15 Of The Best Money Books For Young Adults – Learn How To Live The Life You Want

Are you looking for the best money books for young adults?

best money books for young adults

best money books for young adults

Today, I want to talk about the best money and life books for new high school graduates, college graduates, and other young adults. These would be great for graduation gifts, or just for yourself!

I wasn’t always good with money when I was younger. I bought more clothes than I needed, financed a new car, spent a lot going out to eat, and spent a lot of money on things I didn’t need. It took me several years to realize how my spending habits were affecting the rest of my life.

I think this is fairly common when you’re younger, and there are lots of great financial books for young adults that can help you understand how money works and how to prepare for the future. 

The best money books for young adults explain personal finance topics like saving, investing, making more money, and more. And, reading them when you’re young can help you get on the right track with your money from a young age. 

Rather than spending years playing catch up with your money, you can get started on a great path now. 

I often get questions from young readers who are looking for help with their money, and I also get questions about how to help a young person with their money. These books are a great gift for yourself or someone you know.

For me, I love to give books as gifts, especially personal finance books for high school and college graduation gifts. And the best money books for young adults on this list make for great gifts – I’ve even given some of these books as gifts.

If you want to change your life, then I recommend that you start reading personal finance books. Yes, money is not everything, but improving your financial situation can help you gain control of your life.

Related: 6 Simple Steps That Will Teach You How To Write A Check

There are many different books listed below, so you will be sure to find at least one or two that meet your needs.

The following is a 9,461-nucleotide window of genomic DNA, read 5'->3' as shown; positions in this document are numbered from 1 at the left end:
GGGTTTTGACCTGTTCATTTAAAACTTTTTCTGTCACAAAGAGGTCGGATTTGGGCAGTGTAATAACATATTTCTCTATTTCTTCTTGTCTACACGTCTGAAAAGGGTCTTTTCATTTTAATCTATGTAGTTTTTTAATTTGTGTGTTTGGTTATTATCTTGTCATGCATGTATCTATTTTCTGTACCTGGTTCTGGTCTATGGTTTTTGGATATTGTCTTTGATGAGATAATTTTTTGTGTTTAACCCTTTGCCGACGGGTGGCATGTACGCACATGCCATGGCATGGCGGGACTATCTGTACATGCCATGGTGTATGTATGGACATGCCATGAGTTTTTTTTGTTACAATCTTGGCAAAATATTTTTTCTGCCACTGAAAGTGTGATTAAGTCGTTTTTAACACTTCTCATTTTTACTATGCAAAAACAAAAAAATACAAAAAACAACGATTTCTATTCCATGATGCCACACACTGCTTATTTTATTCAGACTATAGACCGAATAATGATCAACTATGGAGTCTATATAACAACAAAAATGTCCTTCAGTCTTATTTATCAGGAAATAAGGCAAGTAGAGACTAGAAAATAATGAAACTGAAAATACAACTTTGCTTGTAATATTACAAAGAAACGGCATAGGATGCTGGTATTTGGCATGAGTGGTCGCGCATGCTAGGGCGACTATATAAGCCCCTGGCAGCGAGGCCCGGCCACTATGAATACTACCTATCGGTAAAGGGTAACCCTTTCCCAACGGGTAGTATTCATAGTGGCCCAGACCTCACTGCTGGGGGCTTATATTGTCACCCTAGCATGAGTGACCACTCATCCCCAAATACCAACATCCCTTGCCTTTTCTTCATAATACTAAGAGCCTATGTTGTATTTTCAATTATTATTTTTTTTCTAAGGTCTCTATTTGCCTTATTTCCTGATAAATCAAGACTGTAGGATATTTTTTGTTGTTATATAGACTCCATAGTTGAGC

The best personal finance books may help you learn how to:

  • Understand basic financial concepts in an easier way
  • Reach financial independence or retire early
  • Take on your own yearlong shopping ban
  • Deal with and pay off debt
  • Better manage the 168 hours a week you have
  • Become more confident
  • Invest for your future
  • Choose your own dreams and adventures
  • Find the best path to pay off your student loans

And more!

Here are 15 of the best money books for young adults.

 

1. Broke Millennial

Broke Millennial was written by Erin Lowry, and is a must-read for young adults. She makes the topic of money entertaining, fun, and relatable for young adults. You won’t be bored with this money book!

Erin gives readers a step-by-step plan to stop being broke, and she discusses many topics, from tricky ones like how to manage student loans, how to discuss money with your partner, and more.

Please click here to check out Broke Millennial.

Another one of the best money books for young adults is Broke Millennial Takes On Investing. Erin recently published this one and it’s a great read, as it covers the topic of investing without making you feel dumb.

 

2. Work Optional: Retire Early the Non-Penny-Pinching Way

Work Optional is another one of my top picks for best money books for young adults, as it was written by one of my favorite writers, Tanja Hester. This personal finance book will show you how to reach financial independence so that you can live the life you want. 

I know retirement feels very far away when you’re younger, but this book explains how early retirement is a possibility if you start saving money now. Yes, retiring before the traditional age of 65 can happen, and it starts with the kind of guidance you’ll get in this book.

Please click here to check out Work Optional: Retire Early the Non-Penny-Pinching Way.

 

3. The Year of Less by Cait Flanders

If you’re looking for one of the best financial books for graduation gifts, check out The Year of Less by Cait Flanders. In this book, Cait writes about her yearlong shopping ban which will inspire you to simplify your own life and address your relationship with material possessions.